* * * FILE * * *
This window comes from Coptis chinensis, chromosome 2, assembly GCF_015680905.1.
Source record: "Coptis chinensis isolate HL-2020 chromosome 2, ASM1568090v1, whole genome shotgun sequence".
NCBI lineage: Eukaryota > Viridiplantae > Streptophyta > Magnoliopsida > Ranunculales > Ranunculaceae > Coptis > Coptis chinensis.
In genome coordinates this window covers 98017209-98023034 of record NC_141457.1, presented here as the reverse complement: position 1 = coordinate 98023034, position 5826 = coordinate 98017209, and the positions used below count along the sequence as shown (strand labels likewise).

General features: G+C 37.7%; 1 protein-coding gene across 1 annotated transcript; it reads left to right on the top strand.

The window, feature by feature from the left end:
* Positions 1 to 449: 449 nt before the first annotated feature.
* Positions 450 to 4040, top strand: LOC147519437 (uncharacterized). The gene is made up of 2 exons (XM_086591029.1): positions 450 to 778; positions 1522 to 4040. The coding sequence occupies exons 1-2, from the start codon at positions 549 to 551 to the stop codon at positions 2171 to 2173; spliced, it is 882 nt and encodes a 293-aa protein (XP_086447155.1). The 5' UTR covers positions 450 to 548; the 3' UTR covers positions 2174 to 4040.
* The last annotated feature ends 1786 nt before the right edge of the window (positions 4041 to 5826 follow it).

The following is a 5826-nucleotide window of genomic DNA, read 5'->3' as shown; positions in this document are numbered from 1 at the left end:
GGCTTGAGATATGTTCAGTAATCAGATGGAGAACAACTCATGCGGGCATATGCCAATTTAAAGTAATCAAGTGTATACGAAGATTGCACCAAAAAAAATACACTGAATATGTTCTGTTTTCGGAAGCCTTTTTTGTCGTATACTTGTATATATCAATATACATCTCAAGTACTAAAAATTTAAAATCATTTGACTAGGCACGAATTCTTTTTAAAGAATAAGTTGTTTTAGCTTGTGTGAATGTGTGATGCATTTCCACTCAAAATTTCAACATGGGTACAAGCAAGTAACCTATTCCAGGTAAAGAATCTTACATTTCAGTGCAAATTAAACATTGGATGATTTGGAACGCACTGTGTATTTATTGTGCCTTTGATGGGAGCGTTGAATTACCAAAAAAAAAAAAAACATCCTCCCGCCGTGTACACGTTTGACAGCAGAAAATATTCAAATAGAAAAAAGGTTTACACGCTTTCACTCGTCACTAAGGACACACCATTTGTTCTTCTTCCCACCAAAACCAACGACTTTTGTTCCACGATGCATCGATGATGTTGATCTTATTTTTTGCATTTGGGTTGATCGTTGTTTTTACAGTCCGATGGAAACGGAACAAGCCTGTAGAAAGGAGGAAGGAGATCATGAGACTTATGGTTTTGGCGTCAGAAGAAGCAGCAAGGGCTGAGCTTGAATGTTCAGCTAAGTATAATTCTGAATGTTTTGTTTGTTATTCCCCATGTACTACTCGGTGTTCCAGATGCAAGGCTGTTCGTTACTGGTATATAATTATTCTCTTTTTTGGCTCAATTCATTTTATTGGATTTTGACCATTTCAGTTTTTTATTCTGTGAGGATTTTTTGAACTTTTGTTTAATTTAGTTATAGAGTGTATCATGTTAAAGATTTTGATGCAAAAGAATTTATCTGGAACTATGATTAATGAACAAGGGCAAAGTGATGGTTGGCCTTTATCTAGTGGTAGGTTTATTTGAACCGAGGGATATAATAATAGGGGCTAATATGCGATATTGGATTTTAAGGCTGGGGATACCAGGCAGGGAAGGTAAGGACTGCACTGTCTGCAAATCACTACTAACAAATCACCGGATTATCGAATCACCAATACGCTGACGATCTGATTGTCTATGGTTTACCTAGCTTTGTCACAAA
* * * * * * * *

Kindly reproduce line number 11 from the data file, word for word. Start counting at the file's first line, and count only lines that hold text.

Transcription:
GGCTTGAGATATGTTCAGTAATCAGATGGAGAACAACTCATGCGGGCATATGCCAATTTAAAGTAATCAAGTGTATACGAAGATTGCACCAAAAAAAATACACTGAATATGTTCTGTTTTCGGAAGCCTTTTTTGTCGTATACTTGTATATATCAATATACATCTCAAGTACTAAAAATTTAAAATCATTTGACTAGGCACGAATTCTTTTTAAAGAATAAGTTGTTTTAGCTTGTGTGAATGTGTGATGCATTTCCACTCAAAATTTCAACATGGGTACAAGCAAGTAACCTATTCCAGGTAAAGAATCTTACATTTCAGTGCAAATTAAACATTGGATGATTTGGAACGCACTGTGTATTTATTGTGCCTTTGATGGGAGCGTTGAATTACCAAAAAAAAAAAAAACATCCTCCCGCCGTGTACACGTTTGACAGCAGAAAATATTCAAATAGAAAAAAGGTTTACACGCTTTCACTCGTCACTAAGGACACACCATTTGTTCTTCTTCCCACCAAAACCAACGACTTTTGTTCCACGATGCATCGATGATGTTGATCTTATTTTTTGCATTTGGGTTGATCGTTGTTTTTACAGTCCGATGGAAACGGAACAAGCCTGTAGAAAGGAGGAAGGAGATCATGAGACTTATGGTTTTGGCGTCAGAAGAAGCAGCAAGGGCTGAGCTTGAATGTTCAGCTAAGTATAATTCTGAATGTTTTGTTTGTTATTCCCCATGTACTACTCGGTGTTCCAGATGCAAGGCTGTTCGTTACTGGTATATAATTATTCTCTTTTTTGGCTCAATTCATTTTATTGGATTTTGACCATTTCAGTTTTTTATTCTGTGAGGATTTTTTGAACTTTTGTTTAATTTAGTTATAGAGTGTATCATGTTAAAGATTTTGATGCAAAAGAATTTATCTGGAACTATGATTAATGAACAAGGGCAAAGTGATGGTTGGCCTTTATCTAGTGGTAGGTTTATTTGAACCGAGGGATATAATAATAGGGGCTAATATGCGATATTGGATTTTAAGGCTGGGGATACCAGGCAGGGAAGGTAAGGACTGCACTGTCTGCAAATCACTACTAACAAATCACCGGATTATCGAATCACCAATACGCTGACGATCTGATTGTCTATGGTTTACCTAGCTTTGTCACAAA